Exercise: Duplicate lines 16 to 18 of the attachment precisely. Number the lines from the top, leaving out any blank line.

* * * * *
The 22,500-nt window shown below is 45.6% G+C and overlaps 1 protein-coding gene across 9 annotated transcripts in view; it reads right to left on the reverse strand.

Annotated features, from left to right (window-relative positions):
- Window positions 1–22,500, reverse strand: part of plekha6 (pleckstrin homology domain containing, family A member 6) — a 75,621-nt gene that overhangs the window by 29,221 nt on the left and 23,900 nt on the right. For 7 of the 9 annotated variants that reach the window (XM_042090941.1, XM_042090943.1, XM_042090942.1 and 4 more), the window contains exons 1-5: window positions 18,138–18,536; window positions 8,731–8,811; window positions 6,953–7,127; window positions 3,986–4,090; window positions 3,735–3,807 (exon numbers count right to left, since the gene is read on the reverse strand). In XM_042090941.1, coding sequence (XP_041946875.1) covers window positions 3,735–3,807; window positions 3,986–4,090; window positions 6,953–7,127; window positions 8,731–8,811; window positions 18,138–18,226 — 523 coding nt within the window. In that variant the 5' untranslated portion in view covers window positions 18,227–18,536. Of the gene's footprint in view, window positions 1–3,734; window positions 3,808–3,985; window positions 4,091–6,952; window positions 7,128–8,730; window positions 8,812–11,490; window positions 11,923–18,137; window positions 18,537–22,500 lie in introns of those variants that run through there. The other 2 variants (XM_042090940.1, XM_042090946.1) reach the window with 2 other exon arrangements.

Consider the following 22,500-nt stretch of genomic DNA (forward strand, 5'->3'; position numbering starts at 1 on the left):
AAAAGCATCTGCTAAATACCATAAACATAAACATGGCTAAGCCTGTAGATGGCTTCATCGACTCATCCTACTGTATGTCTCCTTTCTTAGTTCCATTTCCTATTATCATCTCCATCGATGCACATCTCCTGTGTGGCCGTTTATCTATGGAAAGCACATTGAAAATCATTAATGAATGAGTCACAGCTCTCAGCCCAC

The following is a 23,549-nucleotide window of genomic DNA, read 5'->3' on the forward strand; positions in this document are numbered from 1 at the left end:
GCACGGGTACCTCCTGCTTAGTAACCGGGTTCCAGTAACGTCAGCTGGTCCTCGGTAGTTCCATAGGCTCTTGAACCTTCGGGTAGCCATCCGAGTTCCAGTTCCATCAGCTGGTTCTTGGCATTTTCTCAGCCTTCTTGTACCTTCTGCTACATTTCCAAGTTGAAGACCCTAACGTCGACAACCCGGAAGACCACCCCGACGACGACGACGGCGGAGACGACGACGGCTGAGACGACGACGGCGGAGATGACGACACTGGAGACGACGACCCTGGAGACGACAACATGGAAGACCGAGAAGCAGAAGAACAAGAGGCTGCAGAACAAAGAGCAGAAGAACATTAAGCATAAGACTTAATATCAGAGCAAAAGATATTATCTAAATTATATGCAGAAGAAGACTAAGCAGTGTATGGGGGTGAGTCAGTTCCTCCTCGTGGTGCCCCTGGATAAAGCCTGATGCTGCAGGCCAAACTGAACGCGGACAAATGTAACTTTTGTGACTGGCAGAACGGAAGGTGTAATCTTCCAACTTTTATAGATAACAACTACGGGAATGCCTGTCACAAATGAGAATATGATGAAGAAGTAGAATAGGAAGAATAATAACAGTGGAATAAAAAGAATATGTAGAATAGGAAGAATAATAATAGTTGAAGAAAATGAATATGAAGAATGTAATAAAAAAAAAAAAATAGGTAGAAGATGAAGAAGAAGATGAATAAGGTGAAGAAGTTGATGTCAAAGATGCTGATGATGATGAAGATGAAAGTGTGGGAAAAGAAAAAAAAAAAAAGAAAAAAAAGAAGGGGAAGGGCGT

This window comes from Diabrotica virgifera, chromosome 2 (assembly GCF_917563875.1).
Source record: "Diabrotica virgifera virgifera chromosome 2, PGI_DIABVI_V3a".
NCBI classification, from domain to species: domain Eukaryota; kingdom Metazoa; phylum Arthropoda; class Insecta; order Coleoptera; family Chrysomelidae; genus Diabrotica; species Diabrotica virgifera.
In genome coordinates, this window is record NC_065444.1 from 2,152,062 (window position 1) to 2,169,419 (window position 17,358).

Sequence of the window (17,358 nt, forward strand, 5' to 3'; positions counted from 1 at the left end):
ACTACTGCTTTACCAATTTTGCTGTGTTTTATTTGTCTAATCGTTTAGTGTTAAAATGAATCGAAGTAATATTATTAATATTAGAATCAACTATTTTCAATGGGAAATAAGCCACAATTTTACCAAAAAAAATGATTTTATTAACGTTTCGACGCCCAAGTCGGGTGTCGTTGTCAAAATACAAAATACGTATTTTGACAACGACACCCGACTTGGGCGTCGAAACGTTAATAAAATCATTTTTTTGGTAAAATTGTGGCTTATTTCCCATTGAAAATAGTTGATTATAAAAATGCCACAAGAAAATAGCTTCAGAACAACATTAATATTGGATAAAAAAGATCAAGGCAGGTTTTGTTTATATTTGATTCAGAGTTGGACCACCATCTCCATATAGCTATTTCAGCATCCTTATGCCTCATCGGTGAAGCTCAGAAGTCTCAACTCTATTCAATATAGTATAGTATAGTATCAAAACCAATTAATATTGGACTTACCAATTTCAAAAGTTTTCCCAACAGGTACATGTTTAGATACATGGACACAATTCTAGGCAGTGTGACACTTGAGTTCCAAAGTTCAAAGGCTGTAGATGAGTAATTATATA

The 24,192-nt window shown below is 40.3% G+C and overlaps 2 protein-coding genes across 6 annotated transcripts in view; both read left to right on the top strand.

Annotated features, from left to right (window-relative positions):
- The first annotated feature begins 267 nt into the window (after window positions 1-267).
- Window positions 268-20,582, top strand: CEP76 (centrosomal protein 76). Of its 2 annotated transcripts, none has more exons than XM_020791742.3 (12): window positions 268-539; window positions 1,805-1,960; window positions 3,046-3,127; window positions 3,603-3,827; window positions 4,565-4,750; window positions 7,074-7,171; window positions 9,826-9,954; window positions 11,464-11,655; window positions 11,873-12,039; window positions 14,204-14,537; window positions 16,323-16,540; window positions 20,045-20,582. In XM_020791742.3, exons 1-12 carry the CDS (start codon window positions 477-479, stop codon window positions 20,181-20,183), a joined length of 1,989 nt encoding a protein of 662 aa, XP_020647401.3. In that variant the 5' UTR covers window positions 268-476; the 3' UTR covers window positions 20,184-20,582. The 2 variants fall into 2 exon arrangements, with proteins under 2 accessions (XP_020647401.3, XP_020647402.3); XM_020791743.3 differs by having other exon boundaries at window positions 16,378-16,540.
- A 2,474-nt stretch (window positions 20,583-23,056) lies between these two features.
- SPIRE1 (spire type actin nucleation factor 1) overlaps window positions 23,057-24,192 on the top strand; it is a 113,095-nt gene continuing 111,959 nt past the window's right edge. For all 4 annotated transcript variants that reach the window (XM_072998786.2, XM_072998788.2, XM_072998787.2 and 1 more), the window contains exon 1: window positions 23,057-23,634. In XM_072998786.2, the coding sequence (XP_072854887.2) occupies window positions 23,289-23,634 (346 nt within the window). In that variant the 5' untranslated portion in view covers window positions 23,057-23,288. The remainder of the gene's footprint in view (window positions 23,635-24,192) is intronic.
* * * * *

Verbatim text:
- The first annotated feature begins 267 nt into the window (after window positions 1-267).
- Window positions 268-20,582, top strand: CEP76 (centrosomal protein 76). Of its 2 annotated transcripts, none has more exons than XM_020791742.3 (12): window positions 268-539; window positions 1,805-1,960; window positions 3,046-3,127; window positions 3,603-3,827; window positions 4,565-4,750; window positions 7,074-7,171; window positions 9,826-9,954; window positions 11,464-11,655; window positions 11,873-12,039; window positions 14,204-14,537; window positions 16,323-16,540; window positions 20,045-20,582. In XM_020791742.3, exons 1-12 carry the CDS (start codon window positions 477-479, stop codon window positions 20,181-20,183), a joined length of 1,989 nt encoding a protein of 662 aa, XP_020647401.3. In that variant the 5' UTR covers window positions 268-476; the 3' UTR covers window positions 20,184-20,582. The 2 variants fall into 2 exon arrangements, with proteins under 2 accessions (XP_020647401.3, XP_020647402.3); XM_020791743.3 differs by having other exon boundaries at window positions 16,378-16,540.
- A 2,474-nt stretch (window positions 20,583-23,056) lies between these two features.